—by Todd Thorson
The Roland-Story school staff recently took part in A.L.I.C.E. training on August 12, a week prior to the start of school. A.L.I.C.E., which stands for "alert, lock down, inform, counter and evacuate", is a course and approach devoted to increasing awareness about possible violent situations that can and have occurred at public schools. It is geared toward providing steps to survive a possible "shooter" or violent intruder scenario on school grounds.
"It is designed to give students and staff the ability to make some determinations in crisis situations," said Superintendent Mike Billings. "Obviously there cannot be any guarantees that this training will save everyone’s life, but their research would indicate that the number of deaths in these horrible happenings are decreased."
The A.L.I.C.E. training institute website (www.alicetraining.com) states that most intruder situations last between five and seven minutes. Typically, first responders take longer than that to enter a compromised building. Through research, it has been shown that civilians have stopped active shooter events twice as many times as police intervention. And the reason for this is because the civilians are already present on-site. The A.L.I.C.E. program equips school districts and public institutions to better prepare for life and death encounters. One cannot rely on law enforcement officials alone. By learning how to protect yourself and react properly, you can save your own life.
The five components of A.L.I.C.E. are:
Alert - which focuses on simple and clean communication, using code words such as "Code Red" or "Secure in Place", which are used in schools and work places across the country to notify occupants of danger. Code words are usually created to prevent panic, but the reality is that when an incident breaks out and people realize it is not a drill, they will be alarmed and fearful. In this state, direct and clear communication is the best protocol.
Lock down - can be a valid response, but should be used as a semi-secure starting point from which to make survival decisions. The training explains scenarios where lock down is the preferable option and dispels myths about traditional lock down procedures. It also presents practical techniques for how to better barricade a room, what to do with mobile and electronic devices, how and when to communicate with police and how to use your time in lock down to prepare to use other strategies (i.e. counter and evacuate) that might come into play should a "shooter" gain entrance to the building.
Inform - is a continuation of "alert" and uses any means necessary to pass on real-time information. Video surveillance, 911 calls and PA announcements are just a few of the channels that may be used. The information should be clear and direct, and also focus on communicating the whereabouts of the intruder.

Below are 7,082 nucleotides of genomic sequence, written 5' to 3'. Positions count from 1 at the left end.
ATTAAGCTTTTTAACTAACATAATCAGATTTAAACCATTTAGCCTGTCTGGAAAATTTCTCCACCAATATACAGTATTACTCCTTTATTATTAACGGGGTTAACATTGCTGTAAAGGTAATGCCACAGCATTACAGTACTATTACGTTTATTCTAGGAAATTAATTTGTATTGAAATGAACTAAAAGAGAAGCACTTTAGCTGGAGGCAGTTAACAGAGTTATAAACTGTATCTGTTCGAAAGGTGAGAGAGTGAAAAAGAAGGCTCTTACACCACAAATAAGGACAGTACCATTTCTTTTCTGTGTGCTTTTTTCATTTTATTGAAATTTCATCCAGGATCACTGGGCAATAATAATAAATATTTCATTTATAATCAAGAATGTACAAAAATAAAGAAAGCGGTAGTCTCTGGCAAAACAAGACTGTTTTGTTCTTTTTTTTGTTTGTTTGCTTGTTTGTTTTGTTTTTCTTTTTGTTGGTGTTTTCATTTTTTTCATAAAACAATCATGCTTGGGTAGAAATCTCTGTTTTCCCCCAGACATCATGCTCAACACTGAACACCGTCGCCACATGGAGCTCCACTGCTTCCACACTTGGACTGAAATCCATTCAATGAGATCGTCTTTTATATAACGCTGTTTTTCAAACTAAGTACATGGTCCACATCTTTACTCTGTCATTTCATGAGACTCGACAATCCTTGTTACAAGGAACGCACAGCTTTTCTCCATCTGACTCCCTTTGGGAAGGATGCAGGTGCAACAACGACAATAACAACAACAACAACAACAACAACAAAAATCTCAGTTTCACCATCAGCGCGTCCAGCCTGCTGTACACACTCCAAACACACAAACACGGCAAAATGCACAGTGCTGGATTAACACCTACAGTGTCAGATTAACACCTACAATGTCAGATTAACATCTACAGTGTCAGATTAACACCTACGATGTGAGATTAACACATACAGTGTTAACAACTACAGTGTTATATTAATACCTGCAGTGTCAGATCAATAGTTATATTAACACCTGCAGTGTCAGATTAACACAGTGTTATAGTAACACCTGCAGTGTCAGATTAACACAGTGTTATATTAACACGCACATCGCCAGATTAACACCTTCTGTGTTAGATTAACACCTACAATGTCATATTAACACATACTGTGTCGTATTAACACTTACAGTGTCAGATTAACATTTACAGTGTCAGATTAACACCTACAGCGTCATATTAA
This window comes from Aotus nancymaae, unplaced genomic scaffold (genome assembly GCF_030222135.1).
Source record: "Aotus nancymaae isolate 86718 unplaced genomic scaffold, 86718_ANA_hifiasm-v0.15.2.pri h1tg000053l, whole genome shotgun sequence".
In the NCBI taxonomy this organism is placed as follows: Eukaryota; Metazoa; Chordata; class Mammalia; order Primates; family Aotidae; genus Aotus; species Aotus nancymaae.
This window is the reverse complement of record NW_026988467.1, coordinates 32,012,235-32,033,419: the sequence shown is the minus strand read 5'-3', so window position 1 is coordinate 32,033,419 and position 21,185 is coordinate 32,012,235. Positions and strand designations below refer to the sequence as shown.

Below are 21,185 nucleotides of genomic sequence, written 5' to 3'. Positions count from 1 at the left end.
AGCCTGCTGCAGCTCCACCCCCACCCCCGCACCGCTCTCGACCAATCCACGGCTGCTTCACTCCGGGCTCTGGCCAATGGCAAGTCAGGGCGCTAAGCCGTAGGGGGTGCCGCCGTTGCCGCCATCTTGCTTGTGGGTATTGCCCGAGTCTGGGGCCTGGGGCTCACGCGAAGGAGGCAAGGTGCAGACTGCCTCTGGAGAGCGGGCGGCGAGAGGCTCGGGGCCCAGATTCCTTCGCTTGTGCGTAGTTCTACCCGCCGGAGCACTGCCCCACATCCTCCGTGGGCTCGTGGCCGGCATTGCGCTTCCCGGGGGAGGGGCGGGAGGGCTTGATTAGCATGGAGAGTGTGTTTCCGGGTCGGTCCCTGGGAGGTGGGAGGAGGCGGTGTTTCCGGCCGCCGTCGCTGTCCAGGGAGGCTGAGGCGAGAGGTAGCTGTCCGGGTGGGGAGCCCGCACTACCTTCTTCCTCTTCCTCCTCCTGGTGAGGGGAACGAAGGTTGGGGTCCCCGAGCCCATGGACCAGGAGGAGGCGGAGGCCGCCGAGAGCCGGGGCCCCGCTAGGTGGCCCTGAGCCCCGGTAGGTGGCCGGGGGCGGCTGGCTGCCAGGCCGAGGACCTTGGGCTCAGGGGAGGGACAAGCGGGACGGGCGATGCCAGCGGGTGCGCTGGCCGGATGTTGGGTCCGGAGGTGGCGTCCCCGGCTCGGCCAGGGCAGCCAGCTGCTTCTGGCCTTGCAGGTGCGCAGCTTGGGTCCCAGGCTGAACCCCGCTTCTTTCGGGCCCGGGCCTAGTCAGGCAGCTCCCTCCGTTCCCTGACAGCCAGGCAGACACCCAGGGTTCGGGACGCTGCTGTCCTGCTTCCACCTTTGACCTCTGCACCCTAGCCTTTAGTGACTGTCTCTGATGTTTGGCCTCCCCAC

Counter - is the application of skills to distract, confuse and gain control through the use of simple proactive techniques, such as actions to creating noise, movement, distance and distractions with the intent to reduce the shooter’s ability to shoot accurately.
Evacuate - is always the preferable response. Human instinct in the face of danger causes us to remove ourselves from that threat. The A.L.I.C.E. training provided techniques for safe and more strategic evacuations.
Roland-Story’s administrative team went through the A.L.I.C.E. training last spring. The teaching staff used their first morning of in-service on August 12 to take in the course. Superintendent Billings also said that the student body will be given the presentation at some point in the near future, but he is not sure what type of training it will be or when it will occur.
"For now, we have trained the staff, and our administrative team, in conjunction with the Story County Sheriff’s Office," said Billings, "and we will decide how we will adopt what we have learned to fit Roland-Story."
The A.L.I.C.E. Training Institute is headquartered in Medina, Ohio, and provides proactive risk management to schools, universities, businesses, hospitals and places of worship. Since its inception, A.L.I.C.E. has been adopted by more than 900 organizations, representing more than one million people across the United States. It offers school districts options that mitigate liability, assume less risk and, most importantly, equip students and faculty with life-saving skills.
The A.L.I.C.E. program was created by Greg and Lisa Crane, a Dallas/Fort Worth law enforcement officer and elementary school principal, following the Columbine High School shooting in Colorado. Their two worlds were brought together and the A.L.I.C.E. program formed one night around the dinner table in 2001 when Greg asked Lisa what she and her students would do while the police are en route to the school following a "shooter" situation. Lisa’s school protocol was the standard at the time - put out a "Code Red", gather the students in the classroom, lock the door, turn off the lights, sit in a corner and wait for the police. Greg, however, did not like his wife’s plan, so he set out to make a better plan. That plan would later evolve into the A.L.I.C.E. program.
With Columbine and Sandy Hook Elementary a tragic reminder of what can happen at our local schools, the A.L.I.C.E. training program will better equip staff, students and personel to better handle violent intruders and potential "shooter" situations should they occur. It is our children, after all, who are most vulnerable, and most importantly, innocently placed in the daily care of our teachers and administrators. Teaching them, along with their teachers, will given them the skills necessary to survive a potentially tragic situation.
"This program certainly gave all of our staff members something to think about," commented Billings, "as we move forward in providing a safe environment for our students and staff."